This player needs to be comfortable operating in tight spaces, quick on the ball in his decision making, inventive in finding pockets of space in front of the opposition back four and possess the ability to switch the play for Leipzig to the opposite and advanced wing-back. Through this scout report, Götze has shown he is a master of these skills from his time at Dortmund and Bayern and would be a very good fit for Nagelsmann’s side and a sensible replacement for the lately departed Timo Werner now of Chelsea, if played as a wide attacker in Leipzig’s front trio. The German has played in the Bundesliga his entire 10-year professional career making the transition into Nagelsmann’s squad an easy one, offering experience and a spark for Leipzig in the final third, possibly what they need to fully compete for the Bundesliga title next season. To accompany his possession-based tactics, Nagelsmann’s off the ball aggressive pressing philosophy which is debatably his teams most recognised characteristic, matches the role Götze performs best, willing and able to cause problems for the opposition through either a high press, 3 Man Lock, or similar pressing styles as previously analysed. RB Leipzig’s tactics and needs of future requirements fit very well into Mario Götze’s playing design.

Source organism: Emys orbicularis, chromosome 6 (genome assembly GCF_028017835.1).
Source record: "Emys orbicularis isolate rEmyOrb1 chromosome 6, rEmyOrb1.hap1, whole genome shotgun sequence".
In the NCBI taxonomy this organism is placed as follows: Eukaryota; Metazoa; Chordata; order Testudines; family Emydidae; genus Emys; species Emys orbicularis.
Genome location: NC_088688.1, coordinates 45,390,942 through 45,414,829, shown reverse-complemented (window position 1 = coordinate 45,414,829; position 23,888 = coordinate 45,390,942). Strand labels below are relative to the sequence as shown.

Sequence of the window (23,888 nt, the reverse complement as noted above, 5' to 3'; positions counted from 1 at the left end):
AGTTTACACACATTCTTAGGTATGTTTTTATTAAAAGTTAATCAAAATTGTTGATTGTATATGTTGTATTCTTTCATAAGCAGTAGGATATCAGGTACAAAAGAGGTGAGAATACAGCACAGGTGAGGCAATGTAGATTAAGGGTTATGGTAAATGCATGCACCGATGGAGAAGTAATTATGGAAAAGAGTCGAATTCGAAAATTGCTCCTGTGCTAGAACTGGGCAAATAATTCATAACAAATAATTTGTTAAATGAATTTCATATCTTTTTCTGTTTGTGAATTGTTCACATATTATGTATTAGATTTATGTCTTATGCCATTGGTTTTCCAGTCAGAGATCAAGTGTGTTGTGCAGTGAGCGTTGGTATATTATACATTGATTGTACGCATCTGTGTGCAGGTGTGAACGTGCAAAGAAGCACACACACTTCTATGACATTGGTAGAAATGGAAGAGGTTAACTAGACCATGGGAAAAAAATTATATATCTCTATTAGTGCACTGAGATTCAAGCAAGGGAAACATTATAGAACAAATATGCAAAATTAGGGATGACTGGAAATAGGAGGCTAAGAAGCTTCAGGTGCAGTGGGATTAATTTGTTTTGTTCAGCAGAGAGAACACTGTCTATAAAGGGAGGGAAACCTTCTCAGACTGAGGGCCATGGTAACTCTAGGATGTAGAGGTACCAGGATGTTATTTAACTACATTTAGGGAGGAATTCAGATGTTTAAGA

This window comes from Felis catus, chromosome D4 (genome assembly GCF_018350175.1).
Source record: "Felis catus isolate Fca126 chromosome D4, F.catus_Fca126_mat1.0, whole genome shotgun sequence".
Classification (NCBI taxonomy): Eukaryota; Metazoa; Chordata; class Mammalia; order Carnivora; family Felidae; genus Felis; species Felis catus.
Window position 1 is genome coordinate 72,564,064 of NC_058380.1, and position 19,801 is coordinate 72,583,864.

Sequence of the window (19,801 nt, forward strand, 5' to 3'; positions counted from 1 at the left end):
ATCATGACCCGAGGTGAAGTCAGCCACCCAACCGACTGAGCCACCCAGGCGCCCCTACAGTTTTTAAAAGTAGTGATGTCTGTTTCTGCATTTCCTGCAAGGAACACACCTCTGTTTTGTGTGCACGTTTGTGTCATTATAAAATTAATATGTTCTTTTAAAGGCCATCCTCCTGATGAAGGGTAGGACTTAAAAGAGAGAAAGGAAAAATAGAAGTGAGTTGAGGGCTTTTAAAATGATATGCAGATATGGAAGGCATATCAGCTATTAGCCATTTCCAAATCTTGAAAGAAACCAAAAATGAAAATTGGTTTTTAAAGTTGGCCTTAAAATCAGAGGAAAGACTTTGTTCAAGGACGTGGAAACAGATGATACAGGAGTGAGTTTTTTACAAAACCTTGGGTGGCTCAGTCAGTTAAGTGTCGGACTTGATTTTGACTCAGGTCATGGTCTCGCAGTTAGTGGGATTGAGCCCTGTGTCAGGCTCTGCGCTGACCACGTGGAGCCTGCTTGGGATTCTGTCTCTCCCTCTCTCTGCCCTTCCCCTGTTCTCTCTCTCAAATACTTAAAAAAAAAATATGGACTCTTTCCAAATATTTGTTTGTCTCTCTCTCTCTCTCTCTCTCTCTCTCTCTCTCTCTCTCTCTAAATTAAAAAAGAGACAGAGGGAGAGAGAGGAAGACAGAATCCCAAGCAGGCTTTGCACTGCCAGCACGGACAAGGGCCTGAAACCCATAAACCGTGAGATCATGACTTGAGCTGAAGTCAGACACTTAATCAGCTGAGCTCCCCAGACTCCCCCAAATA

Arsenal look fit, firing and in form going into the 2020-21 season following the appointment of Mikel Arteta. The Gunners ended a poor season in good spirits lifting the FA Cup beating both Manchester City and Chelsea on their way to the title, as well as a surprising 2-1 victory over champions Liverpool in the league during lockdown. Arteta has brought a new 3-4-3 system into The Emirates better suiting the personnel currently at the club, centred around a possession-based philosophy creating numerical advantage’s in wide channels as well as looking to the feet of the front three to help maintain possession as the back three bring the ball forward in build-up. When approaching the final third, Arsenal will be seen in 3-2-5 display pinning down the opposition defence giving the common ball carrier David Luiz at the back time to pick out the best forward pass. Arsenal’s back three now is relying on cohesive and fluent movement of the front five to ultimately penetrate the penalty area. Arteta needs a mix of players dropping down into half-spaces to receive and forward runs in behind, which Mario Götze specialises in showing us his depth and ability to work in close encounters in the final third through quick passing sequences to breakdown small spaces, as well as a blend of movement patterns to lose opposition defenders and open space for attacking teammates runs. Götze doesn’t have the goalscoring capabilities of Arsenal attackers Pierre-Emerick Aubameyang and Alexandre Lacazette and instead specialises in area’s these two lack in, and I believe this is the answer to a reoccurring issue for Arteta this season in trying to get the best out of his two main strikers. Aubameyang and Lacazette have been asked throughout the season to work in uniform with one dropping down to link with the Arsenal midfield in possession, whilst the other makes a darting run in-behind. This common sequence hasn’t been as effective as Arteta would have hoped with the single forward run often being comfortable for opposition defences to snuff out, and the obvious aspect that he has to sacrifice the attacking capabilities in this moment of one of the pair who move deep away from goal to link.